The C-44 Reservoir and Storm Water Treatment Area has been in the news over the past few years. Once completed by the SFWMD and ACOE with help funds raised locally, it will clean water from the tremendous and polluting C-44 basin. It is one component of the Indian River Lagoon South Project that is part of the Central Everglades Restoration Plan. But what was all that land used for in the past? That land was orange groves. Thousands and thousands of acres of orange groves! As far as the eye could see….
Today even with the area’s transformation to STA/Reservoir, “Coca Cola” and “Minute Maid” roads remain as reminders of an all too distant past…when oranges were healthy and the St Lucie River/Indian River Lagoon was not impaired.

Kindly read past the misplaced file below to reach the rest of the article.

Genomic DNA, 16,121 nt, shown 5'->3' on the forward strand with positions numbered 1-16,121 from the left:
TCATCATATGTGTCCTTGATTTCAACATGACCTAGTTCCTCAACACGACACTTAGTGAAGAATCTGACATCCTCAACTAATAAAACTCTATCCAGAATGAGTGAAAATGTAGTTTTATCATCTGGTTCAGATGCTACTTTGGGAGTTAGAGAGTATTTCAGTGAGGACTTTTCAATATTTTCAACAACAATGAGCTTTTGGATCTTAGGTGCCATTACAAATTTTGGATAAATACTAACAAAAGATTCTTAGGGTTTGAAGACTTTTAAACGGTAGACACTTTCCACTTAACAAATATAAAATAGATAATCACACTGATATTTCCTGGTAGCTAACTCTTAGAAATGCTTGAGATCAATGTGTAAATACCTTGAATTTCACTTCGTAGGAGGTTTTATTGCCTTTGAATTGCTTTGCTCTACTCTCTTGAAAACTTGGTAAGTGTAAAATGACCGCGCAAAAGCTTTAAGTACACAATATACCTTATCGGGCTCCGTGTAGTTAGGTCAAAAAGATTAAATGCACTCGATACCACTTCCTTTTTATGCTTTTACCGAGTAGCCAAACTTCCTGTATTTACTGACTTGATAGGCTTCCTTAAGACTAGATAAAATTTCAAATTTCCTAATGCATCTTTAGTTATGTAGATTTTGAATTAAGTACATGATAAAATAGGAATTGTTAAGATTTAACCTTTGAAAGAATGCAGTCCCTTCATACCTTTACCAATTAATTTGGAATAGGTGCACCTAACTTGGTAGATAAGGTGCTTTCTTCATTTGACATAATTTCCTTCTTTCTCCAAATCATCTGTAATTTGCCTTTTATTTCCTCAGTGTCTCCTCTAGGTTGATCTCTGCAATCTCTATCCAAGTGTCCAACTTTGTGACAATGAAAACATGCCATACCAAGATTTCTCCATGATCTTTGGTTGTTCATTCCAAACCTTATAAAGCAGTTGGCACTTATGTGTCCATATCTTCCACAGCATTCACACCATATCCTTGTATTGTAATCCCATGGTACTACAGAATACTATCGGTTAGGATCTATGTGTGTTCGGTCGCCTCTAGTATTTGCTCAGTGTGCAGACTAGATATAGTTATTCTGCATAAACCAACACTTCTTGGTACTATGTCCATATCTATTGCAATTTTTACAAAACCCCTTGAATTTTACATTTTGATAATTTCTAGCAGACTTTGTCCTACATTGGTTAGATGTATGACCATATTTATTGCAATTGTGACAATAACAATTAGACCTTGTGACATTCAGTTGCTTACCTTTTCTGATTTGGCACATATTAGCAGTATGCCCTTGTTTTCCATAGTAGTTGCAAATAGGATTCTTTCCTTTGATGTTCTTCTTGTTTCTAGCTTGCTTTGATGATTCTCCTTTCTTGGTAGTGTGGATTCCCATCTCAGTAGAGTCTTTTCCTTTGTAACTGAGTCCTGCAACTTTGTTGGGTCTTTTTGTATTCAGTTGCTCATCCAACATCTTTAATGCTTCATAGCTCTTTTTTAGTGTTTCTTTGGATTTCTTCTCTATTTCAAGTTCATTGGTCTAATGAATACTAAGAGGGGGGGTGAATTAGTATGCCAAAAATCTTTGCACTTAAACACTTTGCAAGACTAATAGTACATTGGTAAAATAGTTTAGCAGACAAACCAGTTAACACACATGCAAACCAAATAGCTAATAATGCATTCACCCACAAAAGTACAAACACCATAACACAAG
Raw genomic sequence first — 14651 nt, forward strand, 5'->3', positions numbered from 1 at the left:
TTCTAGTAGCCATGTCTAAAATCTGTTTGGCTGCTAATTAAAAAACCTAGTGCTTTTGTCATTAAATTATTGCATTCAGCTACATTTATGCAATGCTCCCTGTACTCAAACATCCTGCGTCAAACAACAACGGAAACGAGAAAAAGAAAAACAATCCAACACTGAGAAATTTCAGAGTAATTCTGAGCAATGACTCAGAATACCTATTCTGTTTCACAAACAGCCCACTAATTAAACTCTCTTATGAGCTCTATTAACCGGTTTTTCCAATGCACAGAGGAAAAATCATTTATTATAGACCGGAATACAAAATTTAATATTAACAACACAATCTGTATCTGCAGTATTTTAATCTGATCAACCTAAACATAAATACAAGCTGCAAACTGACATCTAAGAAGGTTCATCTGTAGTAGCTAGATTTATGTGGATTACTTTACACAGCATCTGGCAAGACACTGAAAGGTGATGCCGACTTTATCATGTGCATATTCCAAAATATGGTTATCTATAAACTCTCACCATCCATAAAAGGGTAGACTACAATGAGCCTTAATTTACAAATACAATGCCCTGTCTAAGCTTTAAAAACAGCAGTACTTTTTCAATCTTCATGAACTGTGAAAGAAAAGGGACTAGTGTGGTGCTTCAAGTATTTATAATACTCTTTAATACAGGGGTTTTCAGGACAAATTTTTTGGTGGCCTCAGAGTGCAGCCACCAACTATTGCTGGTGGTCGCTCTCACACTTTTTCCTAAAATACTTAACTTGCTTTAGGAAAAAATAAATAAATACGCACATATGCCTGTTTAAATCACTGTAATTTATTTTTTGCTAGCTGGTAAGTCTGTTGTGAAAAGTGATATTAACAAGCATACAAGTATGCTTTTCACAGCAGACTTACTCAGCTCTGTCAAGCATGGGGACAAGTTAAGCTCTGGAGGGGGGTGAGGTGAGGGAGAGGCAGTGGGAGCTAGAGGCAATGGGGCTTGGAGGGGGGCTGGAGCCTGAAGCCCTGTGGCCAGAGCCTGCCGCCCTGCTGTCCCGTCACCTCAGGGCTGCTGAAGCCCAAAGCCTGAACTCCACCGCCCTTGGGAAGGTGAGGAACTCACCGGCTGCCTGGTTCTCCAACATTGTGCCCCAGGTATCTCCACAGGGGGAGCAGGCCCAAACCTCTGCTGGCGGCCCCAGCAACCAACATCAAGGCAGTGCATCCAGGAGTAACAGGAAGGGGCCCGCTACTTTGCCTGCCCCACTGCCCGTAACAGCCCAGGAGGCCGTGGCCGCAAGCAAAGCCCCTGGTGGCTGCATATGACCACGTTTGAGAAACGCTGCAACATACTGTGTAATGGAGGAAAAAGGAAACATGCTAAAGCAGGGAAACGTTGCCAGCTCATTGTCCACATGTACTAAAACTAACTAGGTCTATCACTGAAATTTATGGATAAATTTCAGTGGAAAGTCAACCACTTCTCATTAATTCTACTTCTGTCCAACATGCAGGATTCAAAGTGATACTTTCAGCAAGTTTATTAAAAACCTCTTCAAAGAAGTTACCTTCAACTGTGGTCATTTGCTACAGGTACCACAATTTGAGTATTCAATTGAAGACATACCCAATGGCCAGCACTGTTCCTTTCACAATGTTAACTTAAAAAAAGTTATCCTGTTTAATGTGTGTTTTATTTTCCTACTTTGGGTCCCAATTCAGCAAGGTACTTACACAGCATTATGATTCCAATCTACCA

Today I will share eleven incredible 1964 aerial Ruhnke aerials my mother stumbled upon while creating a presentation for the Martin County Property Appraiser’s office. Arthur Ruhnke photographs are so important to our understanding of our history and I thank my mother for sharing these treasures. Art was a well-known photographer in his day and my parents acquired many of his photos.
The following is an exchange with my mother, Sandy, and long time family friend Jack Norris, who was an executive for Minute Maid. In the exchange, they “talk”about these photographs. Their interplay tells the story best, so I have gotten permission to share.
—-Jack, Tonight Fred asked me if I had any images to illustrate the his Citrus Program. These are from a packet of 10 Ruhnke negatives marked Minute Maid Groves, Indiantown, 1964. Surely the canal shown isn’t C-44? Are those workers’ houses? Sandy